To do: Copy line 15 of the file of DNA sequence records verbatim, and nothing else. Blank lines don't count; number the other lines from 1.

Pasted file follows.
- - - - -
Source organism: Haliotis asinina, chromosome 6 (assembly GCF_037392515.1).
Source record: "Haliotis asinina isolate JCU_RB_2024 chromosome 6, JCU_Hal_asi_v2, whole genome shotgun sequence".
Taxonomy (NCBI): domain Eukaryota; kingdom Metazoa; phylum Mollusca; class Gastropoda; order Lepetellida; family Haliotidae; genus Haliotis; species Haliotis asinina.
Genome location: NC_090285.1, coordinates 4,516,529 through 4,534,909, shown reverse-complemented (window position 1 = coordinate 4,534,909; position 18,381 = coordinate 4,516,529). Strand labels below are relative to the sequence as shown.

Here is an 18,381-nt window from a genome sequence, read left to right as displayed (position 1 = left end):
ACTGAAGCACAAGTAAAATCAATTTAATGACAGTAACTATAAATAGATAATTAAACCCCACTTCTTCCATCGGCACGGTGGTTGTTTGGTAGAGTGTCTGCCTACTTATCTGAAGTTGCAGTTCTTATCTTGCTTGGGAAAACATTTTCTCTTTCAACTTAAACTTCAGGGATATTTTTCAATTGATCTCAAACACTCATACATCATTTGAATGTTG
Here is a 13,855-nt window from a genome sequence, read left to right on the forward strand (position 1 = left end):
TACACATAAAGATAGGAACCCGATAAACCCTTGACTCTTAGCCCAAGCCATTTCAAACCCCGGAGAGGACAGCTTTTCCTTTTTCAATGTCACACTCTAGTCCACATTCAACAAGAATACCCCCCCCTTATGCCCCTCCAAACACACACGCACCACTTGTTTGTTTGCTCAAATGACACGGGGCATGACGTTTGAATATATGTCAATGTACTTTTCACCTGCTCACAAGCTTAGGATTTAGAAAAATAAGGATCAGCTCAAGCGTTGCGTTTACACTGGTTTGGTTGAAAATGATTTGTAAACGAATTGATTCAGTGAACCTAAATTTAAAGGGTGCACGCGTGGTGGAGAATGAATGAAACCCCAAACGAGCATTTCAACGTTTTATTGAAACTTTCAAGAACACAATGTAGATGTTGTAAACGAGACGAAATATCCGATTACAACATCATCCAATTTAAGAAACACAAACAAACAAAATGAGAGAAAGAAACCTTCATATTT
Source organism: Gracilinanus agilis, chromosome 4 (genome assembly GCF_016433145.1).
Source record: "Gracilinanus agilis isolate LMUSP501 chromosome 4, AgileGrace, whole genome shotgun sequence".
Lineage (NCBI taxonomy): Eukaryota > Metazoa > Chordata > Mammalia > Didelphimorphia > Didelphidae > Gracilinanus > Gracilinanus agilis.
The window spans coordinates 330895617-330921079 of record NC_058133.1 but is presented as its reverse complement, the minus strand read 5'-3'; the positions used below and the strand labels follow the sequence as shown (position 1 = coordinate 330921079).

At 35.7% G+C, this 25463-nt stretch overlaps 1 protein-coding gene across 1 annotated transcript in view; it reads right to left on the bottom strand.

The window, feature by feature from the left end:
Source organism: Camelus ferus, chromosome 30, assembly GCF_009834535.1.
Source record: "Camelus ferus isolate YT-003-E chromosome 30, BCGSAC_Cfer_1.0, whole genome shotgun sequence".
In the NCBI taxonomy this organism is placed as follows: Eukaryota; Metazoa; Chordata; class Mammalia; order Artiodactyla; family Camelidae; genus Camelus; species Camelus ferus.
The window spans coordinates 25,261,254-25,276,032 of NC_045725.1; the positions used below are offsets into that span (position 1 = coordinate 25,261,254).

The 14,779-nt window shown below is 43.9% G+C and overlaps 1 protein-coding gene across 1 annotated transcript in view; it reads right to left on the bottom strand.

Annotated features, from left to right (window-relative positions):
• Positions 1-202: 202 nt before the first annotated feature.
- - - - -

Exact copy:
Source organism: Camelus ferus, chromosome 30, assembly GCF_009834535.1.